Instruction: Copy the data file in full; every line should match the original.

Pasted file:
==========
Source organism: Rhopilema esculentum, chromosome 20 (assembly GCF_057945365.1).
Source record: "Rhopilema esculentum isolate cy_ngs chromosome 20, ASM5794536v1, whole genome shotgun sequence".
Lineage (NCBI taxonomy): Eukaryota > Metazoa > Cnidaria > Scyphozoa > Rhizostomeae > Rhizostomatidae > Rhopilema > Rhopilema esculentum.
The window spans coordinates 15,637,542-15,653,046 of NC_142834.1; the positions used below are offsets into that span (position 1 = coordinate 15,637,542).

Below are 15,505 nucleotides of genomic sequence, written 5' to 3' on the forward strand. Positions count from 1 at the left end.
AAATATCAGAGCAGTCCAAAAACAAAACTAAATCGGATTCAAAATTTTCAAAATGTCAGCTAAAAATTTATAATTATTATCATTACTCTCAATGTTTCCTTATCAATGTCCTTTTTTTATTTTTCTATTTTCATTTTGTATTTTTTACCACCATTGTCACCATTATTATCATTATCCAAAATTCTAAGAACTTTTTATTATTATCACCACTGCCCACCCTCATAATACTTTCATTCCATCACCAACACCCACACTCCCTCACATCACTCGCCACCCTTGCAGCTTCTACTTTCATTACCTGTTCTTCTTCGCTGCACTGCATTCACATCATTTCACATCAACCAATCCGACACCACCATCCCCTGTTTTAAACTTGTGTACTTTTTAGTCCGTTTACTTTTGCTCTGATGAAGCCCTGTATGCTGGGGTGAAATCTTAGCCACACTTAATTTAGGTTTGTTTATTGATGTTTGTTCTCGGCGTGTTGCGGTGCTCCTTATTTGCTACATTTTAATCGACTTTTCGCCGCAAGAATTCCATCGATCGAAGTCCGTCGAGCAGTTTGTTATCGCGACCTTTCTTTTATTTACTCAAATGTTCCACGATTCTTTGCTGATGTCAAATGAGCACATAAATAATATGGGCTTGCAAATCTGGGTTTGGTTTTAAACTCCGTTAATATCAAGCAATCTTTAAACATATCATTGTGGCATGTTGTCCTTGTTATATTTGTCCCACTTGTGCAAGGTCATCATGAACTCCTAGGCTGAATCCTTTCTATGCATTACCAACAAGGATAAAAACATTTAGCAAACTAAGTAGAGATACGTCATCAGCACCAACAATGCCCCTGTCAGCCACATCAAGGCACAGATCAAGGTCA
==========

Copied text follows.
Source organism: Rhopilema esculentum, chromosome 20 (assembly GCF_057945365.1).
Source record: "Rhopilema esculentum isolate cy_ngs chromosome 20, ASM5794536v1, whole genome shotgun sequence".
Lineage (NCBI taxonomy): Eukaryota > Metazoa > Cnidaria > Scyphozoa > Rhizostomeae > Rhizostomatidae > Rhopilema > Rhopilema esculentum.
The window spans coordinates 15,637,542-15,653,046 of NC_142834.1; the positions used below are offsets into that span (position 1 = coordinate 15,637,542).

Below are 15,505 nucleotides of genomic sequence, written 5' to 3' on the forward strand. Positions count from 1 at the left end.
AAATATCAGAGCAGTCCAAAAACAAAACTAAATCGGATTCAAAATTTTCAAAATGTCAGCTAAAAATTTATAATTATTATCATTACTCTCAATGTTTCCTTATCAATGTCCTTTTTTTATTTTTCTATTTTCATTTTGTATTTTTTACCACCATTGTCACCATTATTATCATTATCCAAAATTCTAAGAACTTTTTATTATTATCACCACTGCCCACCCTCATAATACTTTCATTCCATCACCAACACCCACACTCCCTCACATCACTCGCCACCCTTGCAGCTTCTACTTTCATTACCTGTTCTTCTTCGCTGCACTGCATTCACATCATTTCACATCAACCAATCCGACACCACCATCCCCTGTTTTAAACTTGTGTACTTTTTAGTCCGTTTACTTTTGCTCTGATGAAGCCCTGTATGCTGGGGTGAAATCTTAGCCACACTTAATTTAGGTTTGTTTATTGATGTTTGTTCTCGGCGTGTTGCGGTGCTCCTTATTTGCTACATTTTAATCGACTTTTCGCCGCAAGAATTCCATCGATCGAAGTCCGTCGAGCAGTTTGTTATCGCGACCTTTCTTTTATTTACTCAAATGTTCCACGATTCTTTGCTGATGTCAAATGAGCACATAAATAATATGGGCTTGCAAATCTGGGTTTGGTTTTAAACTCCGTTAATATCAAGCAATCTTTAAACATATCATTGTGGCATGTTGTCCTTGTTATATTTGTCCCACTTGTGCAAGGTCATCATGAACTCCTAGGCTGAATCCTTTCTATGCATTACCAACAAGGATAAAAACATTTAGCAAACTAAGTAGAGATACGTCATCAGCACCAACAATGCCCCTGTCAGCCACATCAAGGCACAGATCAAGGTCA